About KIPP Minnesota

KIPP Minnesota Mission

To create and sustain a respected, influential, and inspiring network of public schools that battles educational inequity by helping students develop the knowledge, skills, character strengths, and habits to succeed in college and the competitive world beyond.

KIPP Minnesota History

KIPP Minnesota was founded in 2006 to address the racial and economic achievement gaps in Twin Cities’ public schools. A broad coalition of local business and philanthropic leaders brought the highly regarded KIPP (Knowledge Is Power Program, www.KIPP.org) charter school model here to create a new public school solution to launch students from low-income communities toward success and self-sufficiency. KIPP Minnesota’s first school, KIPP North Star Academy (formerly KIPP Stand Academy), opened in 2008 in downtown Minneapolis. In the summer of 2014 we moved into a vacant Minneapolis public school building on the far north side to allow expansion of our middle school and the addition of an elementary school in fall 2016.

KIPP’s Beginnings

KIPP (Knowledge is Power Program) was founded in 1994 by Mike Feinberg and Dave Levin in a classroom in Houston. It began with a powerful idea: to create a classroom that helped children develop the knowledge, skills, character, and habits necessary to succeed in college and build a better tomorrow for their communities. The following year, they opened the first two KIPP middle schools (one in Houston and one in New York City), which quickly became two of the highest-performing public charter schools in their respective communities. In 2000, Doris and Donald Fisher, co-founders of Gap, Inc., partnered with Mike and Dave to create the KIPP Foundation, to train leaders and replicate the success of the original KIPP middle schools.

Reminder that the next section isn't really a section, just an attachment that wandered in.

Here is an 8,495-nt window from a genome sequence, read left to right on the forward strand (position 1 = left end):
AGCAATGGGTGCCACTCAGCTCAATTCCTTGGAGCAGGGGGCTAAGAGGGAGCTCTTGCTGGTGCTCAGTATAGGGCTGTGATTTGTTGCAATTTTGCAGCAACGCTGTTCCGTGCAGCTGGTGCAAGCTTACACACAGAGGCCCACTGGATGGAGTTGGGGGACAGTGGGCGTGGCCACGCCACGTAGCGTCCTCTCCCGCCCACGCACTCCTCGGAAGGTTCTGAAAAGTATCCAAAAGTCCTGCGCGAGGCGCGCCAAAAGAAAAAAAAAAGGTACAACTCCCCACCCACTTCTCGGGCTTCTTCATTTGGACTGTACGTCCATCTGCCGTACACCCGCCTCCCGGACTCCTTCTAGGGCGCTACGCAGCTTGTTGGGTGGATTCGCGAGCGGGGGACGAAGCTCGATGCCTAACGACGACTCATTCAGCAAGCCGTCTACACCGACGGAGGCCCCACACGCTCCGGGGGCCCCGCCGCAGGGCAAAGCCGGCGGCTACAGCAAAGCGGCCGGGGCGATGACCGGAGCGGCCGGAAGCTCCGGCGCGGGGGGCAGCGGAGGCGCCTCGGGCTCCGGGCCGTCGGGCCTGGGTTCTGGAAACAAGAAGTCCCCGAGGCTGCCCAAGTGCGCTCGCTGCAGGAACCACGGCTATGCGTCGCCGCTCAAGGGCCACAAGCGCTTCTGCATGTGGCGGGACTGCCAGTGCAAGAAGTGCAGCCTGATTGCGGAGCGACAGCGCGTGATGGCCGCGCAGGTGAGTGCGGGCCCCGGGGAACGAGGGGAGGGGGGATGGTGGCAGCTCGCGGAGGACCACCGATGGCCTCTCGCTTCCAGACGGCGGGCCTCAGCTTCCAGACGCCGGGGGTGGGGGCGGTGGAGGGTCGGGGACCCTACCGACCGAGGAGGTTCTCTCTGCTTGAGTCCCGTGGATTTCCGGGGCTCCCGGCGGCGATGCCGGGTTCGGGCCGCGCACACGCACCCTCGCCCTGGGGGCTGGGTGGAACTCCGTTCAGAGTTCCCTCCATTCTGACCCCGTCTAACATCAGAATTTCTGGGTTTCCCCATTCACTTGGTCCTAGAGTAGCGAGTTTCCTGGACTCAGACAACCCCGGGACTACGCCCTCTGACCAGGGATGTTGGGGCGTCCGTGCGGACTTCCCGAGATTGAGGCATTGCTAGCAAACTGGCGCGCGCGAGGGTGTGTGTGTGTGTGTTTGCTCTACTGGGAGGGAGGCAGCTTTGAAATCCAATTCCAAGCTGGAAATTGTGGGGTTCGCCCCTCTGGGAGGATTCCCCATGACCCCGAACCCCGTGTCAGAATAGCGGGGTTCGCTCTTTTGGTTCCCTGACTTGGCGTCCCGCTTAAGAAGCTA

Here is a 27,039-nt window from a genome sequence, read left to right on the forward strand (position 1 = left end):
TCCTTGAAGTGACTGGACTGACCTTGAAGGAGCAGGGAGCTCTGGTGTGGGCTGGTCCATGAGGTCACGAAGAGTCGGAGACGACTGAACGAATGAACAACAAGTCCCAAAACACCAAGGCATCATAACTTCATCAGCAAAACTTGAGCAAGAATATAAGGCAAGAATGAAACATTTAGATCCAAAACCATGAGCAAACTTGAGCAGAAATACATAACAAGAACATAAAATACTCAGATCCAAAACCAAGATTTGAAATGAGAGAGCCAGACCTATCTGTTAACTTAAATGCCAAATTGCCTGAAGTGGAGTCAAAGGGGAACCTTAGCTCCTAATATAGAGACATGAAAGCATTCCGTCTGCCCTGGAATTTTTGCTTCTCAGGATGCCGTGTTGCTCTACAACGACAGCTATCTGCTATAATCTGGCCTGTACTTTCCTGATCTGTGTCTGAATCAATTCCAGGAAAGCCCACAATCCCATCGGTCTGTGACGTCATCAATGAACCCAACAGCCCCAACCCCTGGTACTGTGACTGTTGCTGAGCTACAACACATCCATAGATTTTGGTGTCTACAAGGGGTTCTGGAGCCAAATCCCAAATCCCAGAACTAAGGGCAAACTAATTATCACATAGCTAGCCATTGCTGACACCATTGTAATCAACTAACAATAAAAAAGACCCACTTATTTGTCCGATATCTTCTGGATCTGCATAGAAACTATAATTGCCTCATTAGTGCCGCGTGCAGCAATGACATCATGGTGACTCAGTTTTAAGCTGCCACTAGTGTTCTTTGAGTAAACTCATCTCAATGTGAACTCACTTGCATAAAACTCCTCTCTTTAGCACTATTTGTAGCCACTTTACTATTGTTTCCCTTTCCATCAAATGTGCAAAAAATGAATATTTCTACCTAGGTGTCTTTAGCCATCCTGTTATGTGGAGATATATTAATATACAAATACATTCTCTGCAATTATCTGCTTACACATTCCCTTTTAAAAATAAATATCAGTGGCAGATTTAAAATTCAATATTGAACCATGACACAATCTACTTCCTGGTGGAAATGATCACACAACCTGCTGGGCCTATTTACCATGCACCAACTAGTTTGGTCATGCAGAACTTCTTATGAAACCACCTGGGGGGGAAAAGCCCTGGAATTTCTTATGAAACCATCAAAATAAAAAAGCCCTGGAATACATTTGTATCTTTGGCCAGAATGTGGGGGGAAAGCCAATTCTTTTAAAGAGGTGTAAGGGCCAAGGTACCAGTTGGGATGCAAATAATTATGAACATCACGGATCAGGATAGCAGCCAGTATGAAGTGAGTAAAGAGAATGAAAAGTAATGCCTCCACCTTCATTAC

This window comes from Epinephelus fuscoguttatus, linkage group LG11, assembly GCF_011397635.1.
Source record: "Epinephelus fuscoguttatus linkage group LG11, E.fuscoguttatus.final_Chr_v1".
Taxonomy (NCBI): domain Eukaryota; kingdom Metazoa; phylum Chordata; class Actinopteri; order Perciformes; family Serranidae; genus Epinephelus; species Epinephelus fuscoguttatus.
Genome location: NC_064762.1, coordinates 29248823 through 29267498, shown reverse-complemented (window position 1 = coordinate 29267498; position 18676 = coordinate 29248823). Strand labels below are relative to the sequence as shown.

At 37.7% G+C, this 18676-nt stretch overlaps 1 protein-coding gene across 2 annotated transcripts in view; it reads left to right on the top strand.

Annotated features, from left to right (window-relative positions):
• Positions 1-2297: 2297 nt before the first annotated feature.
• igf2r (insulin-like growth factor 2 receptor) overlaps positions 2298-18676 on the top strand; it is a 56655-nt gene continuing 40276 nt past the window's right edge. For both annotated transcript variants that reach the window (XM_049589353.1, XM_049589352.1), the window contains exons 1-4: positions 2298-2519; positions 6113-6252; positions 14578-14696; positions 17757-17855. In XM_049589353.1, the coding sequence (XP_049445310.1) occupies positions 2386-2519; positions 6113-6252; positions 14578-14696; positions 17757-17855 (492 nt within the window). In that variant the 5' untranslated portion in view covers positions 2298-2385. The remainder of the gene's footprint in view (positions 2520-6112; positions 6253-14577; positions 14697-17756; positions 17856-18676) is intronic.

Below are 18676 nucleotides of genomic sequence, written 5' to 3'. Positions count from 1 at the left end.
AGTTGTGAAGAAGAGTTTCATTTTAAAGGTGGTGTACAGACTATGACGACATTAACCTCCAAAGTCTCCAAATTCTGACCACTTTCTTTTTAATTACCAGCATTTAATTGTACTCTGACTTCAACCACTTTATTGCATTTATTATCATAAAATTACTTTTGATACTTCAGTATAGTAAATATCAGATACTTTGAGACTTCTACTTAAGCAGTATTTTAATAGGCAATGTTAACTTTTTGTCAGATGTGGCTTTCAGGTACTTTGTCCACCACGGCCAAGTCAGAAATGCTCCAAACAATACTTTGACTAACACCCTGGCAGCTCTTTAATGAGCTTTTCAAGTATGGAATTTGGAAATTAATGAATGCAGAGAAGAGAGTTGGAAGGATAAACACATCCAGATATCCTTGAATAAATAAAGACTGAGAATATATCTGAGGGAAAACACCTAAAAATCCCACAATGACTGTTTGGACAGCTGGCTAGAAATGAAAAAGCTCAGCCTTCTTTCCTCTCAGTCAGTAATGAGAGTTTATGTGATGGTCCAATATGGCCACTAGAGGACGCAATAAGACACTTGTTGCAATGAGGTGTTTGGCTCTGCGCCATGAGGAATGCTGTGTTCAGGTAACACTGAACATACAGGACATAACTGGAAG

KIPP Across the Nation

There are currently 200 KIPP schools in 20 states and the District of Columbia serving nearly 80,000 students. More than 88 percent of our students are from low-income families and eligible for the federal free or reduced-price meals program, and 96 percent are African American or Latino. Nationally, more than 94 percent of KIPP middle school students have graduated high school, and more than 81 percent of KIPP alumni have gone on to college.

KIPP schools enroll all interested students, space permitting, regardless of prior academic record, conduct or socioeconomic background. By providing a safe and structured learning environment, more time in school, and passionate, committed teachers, KIPP schools have helped students make significant academic gains. See our latest results in our annual KIPP Report Card.